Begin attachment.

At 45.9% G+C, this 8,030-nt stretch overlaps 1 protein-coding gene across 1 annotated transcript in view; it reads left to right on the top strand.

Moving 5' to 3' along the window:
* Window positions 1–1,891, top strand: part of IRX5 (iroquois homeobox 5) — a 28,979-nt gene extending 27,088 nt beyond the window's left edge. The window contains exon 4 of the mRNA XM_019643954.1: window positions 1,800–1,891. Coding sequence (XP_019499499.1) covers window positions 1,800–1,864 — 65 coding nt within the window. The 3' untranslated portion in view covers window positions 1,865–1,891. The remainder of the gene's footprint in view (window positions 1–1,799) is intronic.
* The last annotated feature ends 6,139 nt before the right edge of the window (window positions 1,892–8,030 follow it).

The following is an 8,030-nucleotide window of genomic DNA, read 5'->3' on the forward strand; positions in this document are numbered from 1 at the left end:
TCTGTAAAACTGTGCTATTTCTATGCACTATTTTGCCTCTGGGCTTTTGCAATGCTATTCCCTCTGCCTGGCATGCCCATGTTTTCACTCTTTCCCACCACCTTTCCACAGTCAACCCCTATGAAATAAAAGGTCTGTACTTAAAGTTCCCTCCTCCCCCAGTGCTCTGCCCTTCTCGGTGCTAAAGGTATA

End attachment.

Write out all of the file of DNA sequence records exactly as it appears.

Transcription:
At 45.9% G+C, this 8,030-nt stretch overlaps 1 protein-coding gene across 1 annotated transcript in view; it reads left to right on the top strand.

Moving 5' to 3' along the window:
* Window positions 1–1,891, top strand: part of IRX5 (iroquois homeobox 5) — a 28,979-nt gene extending 27,088 nt beyond the window's left edge. The window contains exon 4 of the mRNA XM_019643954.1: window positions 1,800–1,891. Coding sequence (XP_019499499.1) covers window positions 1,800–1,864 — 65 coding nt within the window. The 3' untranslated portion in view covers window positions 1,865–1,891. The remainder of the gene's footprint in view (window positions 1–1,799) is intronic.
* The last annotated feature ends 6,139 nt before the right edge of the window (window positions 1,892–8,030 follow it).

The following is an 8,030-nucleotide window of genomic DNA, read 5'->3' on the forward strand; positions in this document are numbered from 1 at the left end:
TCTGTAAAACTGTGCTATTTCTATGCACTATTTTGCCTCTGGGCTTTTGCAATGCTATTCCCTCTGCCTGGCATGCCCATGTTTTCACTCTTTCCCACCACCTTTCCACAGTCAACCCCTATGAAATAAAAGGTCTGTACTTAAAGTTCCCTCCTCCCCCAGTGCTCTGCCCTTCTCGGTGCTAAAGGTATA